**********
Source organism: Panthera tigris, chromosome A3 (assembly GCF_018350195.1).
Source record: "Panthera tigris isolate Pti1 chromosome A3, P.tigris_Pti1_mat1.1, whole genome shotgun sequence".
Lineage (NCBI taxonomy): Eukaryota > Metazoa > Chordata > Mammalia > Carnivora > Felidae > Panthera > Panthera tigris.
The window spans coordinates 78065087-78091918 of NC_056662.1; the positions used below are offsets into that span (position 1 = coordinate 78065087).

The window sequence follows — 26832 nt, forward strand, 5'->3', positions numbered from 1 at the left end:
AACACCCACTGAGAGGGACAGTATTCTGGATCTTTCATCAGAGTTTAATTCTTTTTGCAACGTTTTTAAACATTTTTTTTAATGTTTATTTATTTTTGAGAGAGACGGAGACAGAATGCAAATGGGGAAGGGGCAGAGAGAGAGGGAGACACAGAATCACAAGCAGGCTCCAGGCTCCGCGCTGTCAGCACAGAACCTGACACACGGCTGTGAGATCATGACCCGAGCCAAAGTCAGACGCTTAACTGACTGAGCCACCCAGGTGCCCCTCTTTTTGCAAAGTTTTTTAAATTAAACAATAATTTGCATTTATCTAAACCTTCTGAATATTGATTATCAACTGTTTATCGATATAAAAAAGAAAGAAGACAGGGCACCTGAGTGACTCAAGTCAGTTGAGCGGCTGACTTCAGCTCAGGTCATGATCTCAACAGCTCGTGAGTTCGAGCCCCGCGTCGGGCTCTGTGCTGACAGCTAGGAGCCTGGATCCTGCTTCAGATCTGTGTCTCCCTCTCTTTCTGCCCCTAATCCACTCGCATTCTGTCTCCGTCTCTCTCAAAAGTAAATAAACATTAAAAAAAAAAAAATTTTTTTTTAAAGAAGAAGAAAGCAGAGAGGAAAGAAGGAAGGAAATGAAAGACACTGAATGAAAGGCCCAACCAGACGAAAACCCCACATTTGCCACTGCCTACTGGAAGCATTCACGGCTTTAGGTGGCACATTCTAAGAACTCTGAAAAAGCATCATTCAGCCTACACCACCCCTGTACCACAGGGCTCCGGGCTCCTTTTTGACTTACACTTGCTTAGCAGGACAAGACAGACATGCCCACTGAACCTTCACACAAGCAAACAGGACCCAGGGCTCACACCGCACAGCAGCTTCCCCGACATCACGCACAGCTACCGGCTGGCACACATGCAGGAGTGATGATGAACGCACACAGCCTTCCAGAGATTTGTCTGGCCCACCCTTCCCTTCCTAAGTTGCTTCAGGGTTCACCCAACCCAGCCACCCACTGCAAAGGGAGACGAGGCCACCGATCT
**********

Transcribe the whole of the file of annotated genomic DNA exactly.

Source organism: Panthera tigris, chromosome A3 (assembly GCF_018350195.1).
Source record: "Panthera tigris isolate Pti1 chromosome A3, P.tigris_Pti1_mat1.1, whole genome shotgun sequence".
Lineage (NCBI taxonomy): Eukaryota > Metazoa > Chordata > Mammalia > Carnivora > Felidae > Panthera > Panthera tigris.
The window spans coordinates 78065087-78091918 of NC_056662.1; the positions used below are offsets into that span (position 1 = coordinate 78065087).

The window sequence follows — 26832 nt, forward strand, 5'->3', positions numbered from 1 at the left end:
AACACCCACTGAGAGGGACAGTATTCTGGATCTTTCATCAGAGTTTAATTCTTTTTGCAACGTTTTTAAACATTTTTTTTAATGTTTATTTATTTTTGAGAGAGACGGAGACAGAATGCAAATGGGGAAGGGGCAGAGAGAGAGGGAGACACAGAATCACAAGCAGGCTCCAGGCTCCGCGCTGTCAGCACAGAACCTGACACACGGCTGTGAGATCATGACCCGAGCCAAAGTCAGACGCTTAACTGACTGAGCCACCCAGGTGCCCCTCTTTTTGCAAAGTTTTTTAAATTAAACAATAATTTGCATTTATCTAAACCTTCTGAATATTGATTATCAACTGTTTATCGATATAAAAAAGAAAGAAGACAGGGCACCTGAGTGACTCAAGTCAGTTGAGCGGCTGACTTCAGCTCAGGTCATGATCTCAACAGCTCGTGAGTTCGAGCCCCGCGTCGGGCTCTGTGCTGACAGCTAGGAGCCTGGATCCTGCTTCAGATCTGTGTCTCCCTCTCTTTCTGCCCCTAATCCACTCGCATTCTGTCTCCGTCTCTCTCAAAAGTAAATAAACATTAAAAAAAAAAAAATTTTTTTTTAAAGAAGAAGAAAGCAGAGAGGAAAGAAGGAAGGAAATGAAAGACACTGAATGAAAGGCCCAACCAGACGAAAACCCCACATTTGCCACTGCCTACTGGAAGCATTCACGGCTTTAGGTGGCACATTCTAAGAACTCTGAAAAAGCATCATTCAGCCTACACCACCCCTGTACCACAGGGCTCCGGGCTCCTTTTTGACTTACACTTGCTTAGCAGGACAAGACAGACATGCCCACTGAACCTTCACACAAGCAAACAGGACCCAGGGCTCACACCGCACAGCAGCTTCCCCGACATCACGCACAGCTACCGGCTGGCACACATGCAGGAGTGATGATGAACGCACACAGCCTTCCAGAGATTTGTCTGGCCCACCCTTCCCTTCCTAAGTTGCTTCAGGGTTCACCCAACCCAGCCACCCACTGCAAAGGGAGACGAGGCCACCGATCT